On the inaugural day, following a nicely done interfaith service, leading a grand march, RI President Mark Maloney inaugurated the House of Friendship, headed by PDG V Raja Sreenivasan, in a colourful ceremony with music, dance, and all the senior Indian and international leaders dressed in colourful, traditional Indian pagdis.
The HoF, with over 110 stalls, and the colourful adda, put up in a sprawling space within the Biswa Bangla Convention Centre, replete and resplendent with lifesize cut-outs of senior RI and Indian leaders, was buzzing with activity on all the three days. Bearing images of famous Kolkata icons such as the Howrah Bridge, the Victoria Memorial etc, it gave India’s picture-loving Rotarians enough scope for selfies and group photos.
The food stalls, which had delicacies ranging from Kolkata’s famous puchkas (pani puri) and other chaat to South Indian staples such as the dosai, and a variety of the city’s famous finger-licking street food, at affordable rates — you could get a delicious satiating meal for around ₹200 — were a big hit. My favourite stall, to which I kept returning, was the one dishing out chicken egg rolls at a staggering pace. Costing between ₹100 and ₹130, it had on offer delicious and juicy chicken rolls made at a live counter, complete with veggies, and a tangy sauce.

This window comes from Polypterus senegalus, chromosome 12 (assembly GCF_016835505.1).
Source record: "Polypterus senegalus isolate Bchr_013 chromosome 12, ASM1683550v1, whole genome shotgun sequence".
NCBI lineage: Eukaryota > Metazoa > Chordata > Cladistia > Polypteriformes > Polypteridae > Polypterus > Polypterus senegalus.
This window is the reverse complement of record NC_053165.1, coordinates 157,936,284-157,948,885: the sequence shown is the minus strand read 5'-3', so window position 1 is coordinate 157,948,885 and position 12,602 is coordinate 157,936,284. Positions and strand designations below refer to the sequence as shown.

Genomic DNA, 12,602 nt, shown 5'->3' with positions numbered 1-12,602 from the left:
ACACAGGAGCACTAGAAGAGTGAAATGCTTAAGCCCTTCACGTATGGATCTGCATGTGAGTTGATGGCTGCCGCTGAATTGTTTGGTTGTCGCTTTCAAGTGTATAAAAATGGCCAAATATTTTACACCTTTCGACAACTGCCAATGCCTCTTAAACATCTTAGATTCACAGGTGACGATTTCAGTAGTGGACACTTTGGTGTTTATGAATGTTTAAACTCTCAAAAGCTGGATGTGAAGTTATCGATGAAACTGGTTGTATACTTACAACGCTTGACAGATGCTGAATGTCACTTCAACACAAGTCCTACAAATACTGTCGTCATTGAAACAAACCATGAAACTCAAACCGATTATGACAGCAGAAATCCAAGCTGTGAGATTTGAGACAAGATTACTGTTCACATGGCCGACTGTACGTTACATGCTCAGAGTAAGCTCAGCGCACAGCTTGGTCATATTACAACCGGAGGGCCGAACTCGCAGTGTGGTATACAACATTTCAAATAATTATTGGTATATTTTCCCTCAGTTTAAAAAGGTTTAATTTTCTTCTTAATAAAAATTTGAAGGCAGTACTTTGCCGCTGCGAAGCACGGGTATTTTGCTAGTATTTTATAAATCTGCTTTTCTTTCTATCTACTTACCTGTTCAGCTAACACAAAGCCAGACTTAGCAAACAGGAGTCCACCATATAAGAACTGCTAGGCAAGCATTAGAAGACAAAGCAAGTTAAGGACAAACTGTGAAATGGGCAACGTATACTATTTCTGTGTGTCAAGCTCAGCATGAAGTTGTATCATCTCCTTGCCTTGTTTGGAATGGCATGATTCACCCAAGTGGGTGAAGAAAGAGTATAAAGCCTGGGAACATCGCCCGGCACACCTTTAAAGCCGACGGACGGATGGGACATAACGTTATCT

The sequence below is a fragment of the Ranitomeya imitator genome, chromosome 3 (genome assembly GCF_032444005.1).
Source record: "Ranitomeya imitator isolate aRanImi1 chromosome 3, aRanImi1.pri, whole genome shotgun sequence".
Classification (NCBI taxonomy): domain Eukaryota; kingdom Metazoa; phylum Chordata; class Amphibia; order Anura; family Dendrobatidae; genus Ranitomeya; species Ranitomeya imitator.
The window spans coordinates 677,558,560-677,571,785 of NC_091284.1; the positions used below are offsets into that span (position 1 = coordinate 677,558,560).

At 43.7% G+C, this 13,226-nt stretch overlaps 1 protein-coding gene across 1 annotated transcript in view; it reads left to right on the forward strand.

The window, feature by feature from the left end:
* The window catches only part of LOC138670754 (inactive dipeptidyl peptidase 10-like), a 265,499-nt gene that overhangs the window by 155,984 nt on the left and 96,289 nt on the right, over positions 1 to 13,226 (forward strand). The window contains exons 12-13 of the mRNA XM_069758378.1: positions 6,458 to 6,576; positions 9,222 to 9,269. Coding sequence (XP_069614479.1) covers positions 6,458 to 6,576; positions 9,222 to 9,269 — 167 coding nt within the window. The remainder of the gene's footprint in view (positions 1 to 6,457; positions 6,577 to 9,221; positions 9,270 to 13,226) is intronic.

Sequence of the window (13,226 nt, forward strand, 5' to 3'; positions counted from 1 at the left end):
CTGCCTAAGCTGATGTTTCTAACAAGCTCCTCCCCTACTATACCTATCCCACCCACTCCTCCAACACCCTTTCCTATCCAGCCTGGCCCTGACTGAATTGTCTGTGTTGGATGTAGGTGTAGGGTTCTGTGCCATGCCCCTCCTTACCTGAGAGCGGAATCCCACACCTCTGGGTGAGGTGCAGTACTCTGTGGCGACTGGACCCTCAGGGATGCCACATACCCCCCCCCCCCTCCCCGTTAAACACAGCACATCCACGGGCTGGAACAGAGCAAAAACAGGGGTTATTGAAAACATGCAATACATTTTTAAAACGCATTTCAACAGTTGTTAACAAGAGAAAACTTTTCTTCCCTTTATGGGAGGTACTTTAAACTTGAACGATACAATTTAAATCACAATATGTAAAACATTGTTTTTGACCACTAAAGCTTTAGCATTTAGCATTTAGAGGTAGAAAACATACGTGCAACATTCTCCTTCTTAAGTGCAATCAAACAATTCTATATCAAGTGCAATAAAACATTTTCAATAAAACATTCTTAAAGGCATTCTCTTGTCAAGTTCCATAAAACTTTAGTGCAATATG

It was so popular that many a time you had to push and shove, or get pushed and shoved, in order to get one! But it was worth fighting for! More precious than the tingling taste buds was the tip you picked up to get the egg coating, always a tricky bit, right on the roti/paratha. A confession to make — I even picked up an extra one on two days, and even though stone cold, it made the perfect midnight snack in the room, as I banged away at the keypad, sleepy and tired. And yes, it woke me up!
A nice touch from the organisers was the water bottles — and small ones at that, so that this precious commodity was not wasted — were available free of cost. And there were servers going around carrying water bottles, and clearing the used ones, in large circular trays. In which part of the world do you get service like this? Full marks to the person who thought of adding this gesture.